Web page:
Five Books All Land Agents Should Read

What’s better than settling down with a really good book? The only problem we can think of is that there are so many great books out there about the land industry that there’s not enough time to read them all. For this article, we’re sorted through hundreds of books to find the five best books that can help land agents learn more about the industry, learn new skills, and study the success of other great land agents.

The Land Flipper: Turning Land Into Dollars by E.B. Farmer

This book was at the top of Accredited Land Consultant Lou Jewell’s list of his favorite books about land. It is an excellent introduction to the land industry and includes step-by-step chapters following the entire land selling process. Some of the chapters include:

  • How to find, negotiate and buy land with very little money out of pocket
  • Dividing land in order to multiply your profit.
  • Techniques for improving the land in order to make it attractive to buyers
  • Cheap, easy ways to market and sell your land

If you know a new agent who just started selling land, this book could be a great “welcome to the industry” or “welcome to the brokerage” gift.

Buying and Investing in Land: A Guide for Land Purchase: How to Buy Land the Smart Way and Learn How to Avoid Land Scams — Even if You Are a Beginner by Dianne Ronnow

This book shares the secrets to success of the wealthiest land sellers and investors. It also exposes the biggest scams in the land industry that even the most experienced land agents have fallen for and teaches you how to avoid being tricked. Whether you’ve just started your career as a land agent or have decades of experience under your belt, this book can be a great addition to your land library.

How I Turned $50 into $5 Million in Country Property – Part Time: And How You Can Do the Same by B.K Haynes, ALC

When a book is written by an Accredited Land Consultant, you know it’s going to be a read worthy of your time! B.K. Haynes, ALC, channels what he’s learned from over fifty years of buying and selling land into a comprehensive look at buying, selling, and investing in rural land.

The Greatest Salesman in the World, by Og Mandino

This book, found in William Burruss, ALCsGoodReads, may not be about buying or selling rural land specifically, but the lessons about salesmanship, hard work, and success are essential for land agents. The book even comes with a suggested reading structure so that you have time between chapters to reflect on and think about the different books.

Buying Rural Land: Tips and How-Tos by Tom Brickman

Looking for a quick read? Tom Brickman’s e-book is a collection of short essays and articles about rural land. Brickman shares what he’s learned from 40 years in land. The book covers includes “to-do” lists for buying and selling land, what to look for when inspecting a property, and tips on developing people skills. The best part of all? It’s free!

We’ve only covered the tip of the iceberg when it comes to great books for land agents. If you know of other books that helped your career in land, be sure to mention them in the comments section. Happy reading!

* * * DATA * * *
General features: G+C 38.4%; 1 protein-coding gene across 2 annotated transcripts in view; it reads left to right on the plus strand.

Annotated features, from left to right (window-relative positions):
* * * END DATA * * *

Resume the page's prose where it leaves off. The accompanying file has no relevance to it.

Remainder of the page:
Want to learn about the land industry in a more hands-on way? Be sure to check out our upcoming LANDU courses to learn about everything from Transitional Land Real Estate to Land Investment Analysis.

About the Author: Laura Barker is a freelance writer based out of California for the REALTORS® Land Institute. She has been with RLI since October 2017.

commission split handshake

Navigating Commission Splits – How, When, and Why

If you’re successful in the land business, you work hard. You put in the time, the miles, the blood, and the sweat that it takes fighting the elements Mother Nature throws at you along the way… but we do it because we love it. And when you’ve done what it takes to build a business like ours, you don’t want to give hard-earned money away when doing commission splits. When you share your commission with an outside broker or agent, you want it to be earned and you want to achieve a mutually beneficial goal: closing. And not just any closing, one that satisfied your client’s goals.

commission splits time money intersection

The 50/50 Split
One of the most contentious topics I encounter amongst real estate agents in the land industry is commission splits. When to split, when not to, how to, etc. In my experience and in my own business, there is rarely a default split. We strive to be fair and competitive in the splits we offer, but we do typically pay relative to how involved or uninvolved the other agent was. Speaking from a listing agent perspective, while there are exceptions, in a 50/50 split scenario, we expect agents to:

  • have procured our listing(s) for their client or customer;
  • when required, show the property to those prospects; and
  • handle any and all paperwork that follows.

The Referral
If an agent calls and requests us to locate a property for their buyer and also show it for them or assist them with the showing, that acts more like a referral and that is typically how it is paid. What’s a normal referral split? As with most things in the land business, it depends… but we typically see a rate of 20-25% of the referring side. The total percentage is typically scaled based on the size of the referral, work required, etc.

money commission split

The Key to Successful Commission Splits
The key to preventing problems when doing commission splits is clear communication right from the start. Don’t operate under assumptions. If you do, you may learn later that the split structure being paid by the listing agent is different than you imagined. If you’re the listing agent, don’t be surprised if the split expected is more than you envisioned paying… especially to an agent that needed an abnormal amount of help from day one.